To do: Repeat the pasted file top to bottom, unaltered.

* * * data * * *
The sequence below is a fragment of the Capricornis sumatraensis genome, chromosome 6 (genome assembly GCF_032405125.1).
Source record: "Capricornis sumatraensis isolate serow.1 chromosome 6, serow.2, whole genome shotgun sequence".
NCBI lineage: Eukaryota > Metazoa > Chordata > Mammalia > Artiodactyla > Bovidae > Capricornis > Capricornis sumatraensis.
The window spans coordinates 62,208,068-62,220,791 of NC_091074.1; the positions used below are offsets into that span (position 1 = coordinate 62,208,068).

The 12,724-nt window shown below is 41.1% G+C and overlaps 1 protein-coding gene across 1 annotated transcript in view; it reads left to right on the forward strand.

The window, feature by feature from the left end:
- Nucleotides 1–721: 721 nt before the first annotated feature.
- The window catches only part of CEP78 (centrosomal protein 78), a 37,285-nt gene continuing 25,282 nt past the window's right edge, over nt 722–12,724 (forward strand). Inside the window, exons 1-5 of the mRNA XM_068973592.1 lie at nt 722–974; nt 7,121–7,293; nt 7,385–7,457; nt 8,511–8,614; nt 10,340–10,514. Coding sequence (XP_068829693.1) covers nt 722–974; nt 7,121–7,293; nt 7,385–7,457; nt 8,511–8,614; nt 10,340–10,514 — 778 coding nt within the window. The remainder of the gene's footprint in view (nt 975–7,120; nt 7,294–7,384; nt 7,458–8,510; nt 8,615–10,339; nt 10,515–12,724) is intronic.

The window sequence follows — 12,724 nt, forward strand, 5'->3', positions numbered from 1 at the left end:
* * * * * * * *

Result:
The sequence below is a fragment of the Capricornis sumatraensis genome, chromosome 6 (genome assembly GCF_032405125.1).
Source record: "Capricornis sumatraensis isolate serow.1 chromosome 6, serow.2, whole genome shotgun sequence".
NCBI lineage: Eukaryota > Metazoa > Chordata > Mammalia > Artiodactyla > Bovidae > Capricornis > Capricornis sumatraensis.
The window spans coordinates 62,208,068-62,220,791 of NC_091074.1; the positions used below are offsets into that span (position 1 = coordinate 62,208,068).

The 12,724-nt window shown below is 41.1% G+C and overlaps 1 protein-coding gene across 1 annotated transcript in view; it reads left to right on the forward strand.

The window, feature by feature from the left end:
- Nucleotides 1–721: 721 nt before the first annotated feature.
- The window catches only part of CEP78 (centrosomal protein 78), a 37,285-nt gene continuing 25,282 nt past the window's right edge, over nt 722–12,724 (forward strand). Inside the window, exons 1-5 of the mRNA XM_068973592.1 lie at nt 722–974; nt 7,121–7,293; nt 7,385–7,457; nt 8,511–8,614; nt 10,340–10,514. Coding sequence (XP_068829693.1) covers nt 722–974; nt 7,121–7,293; nt 7,385–7,457; nt 8,511–8,614; nt 10,340–10,514 — 778 coding nt within the window. The remainder of the gene's footprint in view (nt 975–7,120; nt 7,294–7,384; nt 7,458–8,510; nt 8,615–10,339; nt 10,515–12,724) is intronic.

The window sequence follows — 12,724 nt, forward strand, 5'->3', positions numbered from 1 at the left end: